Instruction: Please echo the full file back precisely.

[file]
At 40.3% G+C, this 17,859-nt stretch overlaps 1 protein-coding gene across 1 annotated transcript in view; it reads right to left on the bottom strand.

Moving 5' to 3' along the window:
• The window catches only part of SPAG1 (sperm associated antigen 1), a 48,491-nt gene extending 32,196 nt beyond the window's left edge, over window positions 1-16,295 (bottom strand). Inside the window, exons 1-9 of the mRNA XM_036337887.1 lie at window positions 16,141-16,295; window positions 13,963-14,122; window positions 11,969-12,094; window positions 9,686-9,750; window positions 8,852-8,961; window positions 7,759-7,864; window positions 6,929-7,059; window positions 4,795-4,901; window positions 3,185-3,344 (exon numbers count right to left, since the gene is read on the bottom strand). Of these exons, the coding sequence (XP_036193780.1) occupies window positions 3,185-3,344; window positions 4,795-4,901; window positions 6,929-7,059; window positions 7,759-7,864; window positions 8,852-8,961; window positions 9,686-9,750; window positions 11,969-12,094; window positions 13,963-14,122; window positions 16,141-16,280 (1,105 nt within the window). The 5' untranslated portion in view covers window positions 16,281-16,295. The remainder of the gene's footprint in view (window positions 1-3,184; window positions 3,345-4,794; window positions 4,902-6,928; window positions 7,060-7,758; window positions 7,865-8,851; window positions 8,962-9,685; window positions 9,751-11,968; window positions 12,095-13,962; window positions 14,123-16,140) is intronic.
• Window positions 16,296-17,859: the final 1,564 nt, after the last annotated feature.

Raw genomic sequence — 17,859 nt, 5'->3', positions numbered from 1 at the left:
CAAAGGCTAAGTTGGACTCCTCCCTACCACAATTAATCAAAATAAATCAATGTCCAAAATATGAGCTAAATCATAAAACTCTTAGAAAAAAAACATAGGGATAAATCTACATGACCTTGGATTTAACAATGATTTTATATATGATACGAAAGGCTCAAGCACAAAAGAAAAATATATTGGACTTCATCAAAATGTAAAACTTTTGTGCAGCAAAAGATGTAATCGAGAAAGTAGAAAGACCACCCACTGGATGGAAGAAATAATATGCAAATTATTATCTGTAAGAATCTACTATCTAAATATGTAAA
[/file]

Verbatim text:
At 40.3% G+C, this 17,859-nt stretch overlaps 1 protein-coding gene across 1 annotated transcript in view; it reads right to left on the bottom strand.

Moving 5' to 3' along the window:
• The window catches only part of SPAG1 (sperm associated antigen 1), a 48,491-nt gene extending 32,196 nt beyond the window's left edge, over window positions 1-16,295 (bottom strand). Inside the window, exons 1-9 of the mRNA XM_036337887.1 lie at window positions 16,141-16,295; window positions 13,963-14,122; window positions 11,969-12,094; window positions 9,686-9,750; window positions 8,852-8,961; window positions 7,759-7,864; window positions 6,929-7,059; window positions 4,795-4,901; window positions 3,185-3,344 (exon numbers count right to left, since the gene is read on the bottom strand). Of these exons, the coding sequence (XP_036193780.1) occupies window positions 3,185-3,344; window positions 4,795-4,901; window positions 6,929-7,059; window positions 7,759-7,864; window positions 8,852-8,961; window positions 9,686-9,750; window positions 11,969-12,094; window positions 13,963-14,122; window positions 16,141-16,280 (1,105 nt within the window). The 5' untranslated portion in view covers window positions 16,281-16,295. The remainder of the gene's footprint in view (window positions 1-3,184; window positions 3,345-4,794; window positions 4,902-6,928; window positions 7,060-7,758; window positions 7,865-8,851; window positions 8,962-9,685; window positions 9,751-11,968; window positions 12,095-13,962; window positions 14,123-16,140) is intronic.
• Window positions 16,296-17,859: the final 1,564 nt, after the last annotated feature.

Raw genomic sequence — 17,859 nt, 5'->3', positions numbered from 1 at the left:
CAAAGGCTAAGTTGGACTCCTCCCTACCACAATTAATCAAAATAAATCAATGTCCAAAATATGAGCTAAATCATAAAACTCTTAGAAAAAAAACATAGGGATAAATCTACATGACCTTGGATTTAACAATGATTTTATATATGATACGAAAGGCTCAAGCACAAAAGAAAAATATATTGGACTTCATCAAAATGTAAAACTTTTGTGCAGCAAAAGATGTAATCGAGAAAGTAGAAAGACCACCCACTGGATGGAAGAAATAATATGCAAATTATTATCTGTAAGAATCTACTATCTAAATATGTAAA